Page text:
Contemporary forest management is increasingly focused on maintaining ecosystem function and services including biodiversity conservation. As a result, harvest guidelines related to retention of live trees and woody biomass (fine and coarse residue arising from harvesting) have been developed to provide benefits for wildlife, but there is much uncertainty on the effectiveness of these guidelines depending on stage of succession, retention levels, and focal taxa. We used an operational-scale, fully replicated factorial experiment to determine the effects of both tree retention (none, dispersed, aggregated) and woody residue harvesting (no removal, 20% retention, all removed) on breeding bird and small mammal communities in aspen forests 7–8 years after harvest. Bird community metric responses showed a clear and consistent positive response to tree retention; both tree retention configurations resulted in higher total abundance, increased diversity, and higher species richness compared to stands with no tree retention. There was no difference in community metrics between the retention configurations and no evidence that early successional species were negatively affected by tree retention. Total abundance of small mammals was lower in clear-cuts compared to tree retention treatments; moreover, clear-cut stands had lower species diversity compared to stands with the aggregated tree retention. There were limited effects of biomass harvest treatments on small mammal communities, likely because actual biomass removal was much lower than experimental targets. Overall, our results provide conclusive evidence on the continued benefits of tree retention on wildlife communities seven and eight years post-harvest in regenerating aspen forests.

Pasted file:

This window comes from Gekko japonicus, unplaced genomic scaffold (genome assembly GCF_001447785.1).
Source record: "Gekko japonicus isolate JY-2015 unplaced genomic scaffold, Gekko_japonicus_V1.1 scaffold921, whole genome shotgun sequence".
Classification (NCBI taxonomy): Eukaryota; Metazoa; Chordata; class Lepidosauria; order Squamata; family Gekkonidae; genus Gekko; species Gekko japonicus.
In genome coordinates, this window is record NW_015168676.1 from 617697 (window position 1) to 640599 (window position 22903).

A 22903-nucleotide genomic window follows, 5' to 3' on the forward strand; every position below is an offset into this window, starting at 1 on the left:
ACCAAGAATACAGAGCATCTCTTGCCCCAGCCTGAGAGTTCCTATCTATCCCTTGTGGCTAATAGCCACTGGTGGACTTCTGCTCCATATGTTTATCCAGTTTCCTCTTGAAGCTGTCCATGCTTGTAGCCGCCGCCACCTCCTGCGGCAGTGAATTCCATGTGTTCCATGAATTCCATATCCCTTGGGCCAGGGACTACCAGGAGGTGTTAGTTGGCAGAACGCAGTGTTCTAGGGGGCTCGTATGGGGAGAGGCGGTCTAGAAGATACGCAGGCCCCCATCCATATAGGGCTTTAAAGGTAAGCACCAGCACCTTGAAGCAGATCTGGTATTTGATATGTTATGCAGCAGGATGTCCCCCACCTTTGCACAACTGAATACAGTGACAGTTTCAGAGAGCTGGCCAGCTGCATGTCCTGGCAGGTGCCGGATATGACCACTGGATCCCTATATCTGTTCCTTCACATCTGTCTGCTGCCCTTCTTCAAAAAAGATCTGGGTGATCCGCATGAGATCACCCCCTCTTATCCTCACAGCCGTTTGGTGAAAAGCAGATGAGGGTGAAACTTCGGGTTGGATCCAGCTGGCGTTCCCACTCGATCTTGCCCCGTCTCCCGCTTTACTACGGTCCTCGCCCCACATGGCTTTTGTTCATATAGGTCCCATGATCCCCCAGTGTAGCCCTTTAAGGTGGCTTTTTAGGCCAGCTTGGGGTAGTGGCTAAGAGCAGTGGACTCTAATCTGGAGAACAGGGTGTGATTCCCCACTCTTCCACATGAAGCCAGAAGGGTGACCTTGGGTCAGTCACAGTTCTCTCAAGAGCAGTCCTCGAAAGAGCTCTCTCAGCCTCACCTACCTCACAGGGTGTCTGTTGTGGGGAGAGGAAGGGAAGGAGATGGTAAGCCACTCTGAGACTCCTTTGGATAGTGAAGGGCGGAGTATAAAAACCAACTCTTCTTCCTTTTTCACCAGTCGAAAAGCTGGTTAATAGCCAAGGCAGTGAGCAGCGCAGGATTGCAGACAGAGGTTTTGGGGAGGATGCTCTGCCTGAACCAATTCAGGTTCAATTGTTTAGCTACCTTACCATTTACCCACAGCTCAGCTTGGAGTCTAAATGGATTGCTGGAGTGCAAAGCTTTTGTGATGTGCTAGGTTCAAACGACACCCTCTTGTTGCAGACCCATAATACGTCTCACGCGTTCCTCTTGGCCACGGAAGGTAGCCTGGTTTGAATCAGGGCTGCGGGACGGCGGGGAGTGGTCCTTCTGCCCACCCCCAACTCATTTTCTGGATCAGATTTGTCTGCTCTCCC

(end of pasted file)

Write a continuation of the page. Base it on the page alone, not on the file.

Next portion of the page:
Grinde, Alexis R.; Slesak, Robert A.; D'Amato, A.W.; Palik, B.P. 2020. Effects of tree retention and woody biomass removal on bird and small mammal communities. Forest Ecology and Management. 465: 118090. 9 p. https://doi.org/10.1016/j.foreco.2020.118090.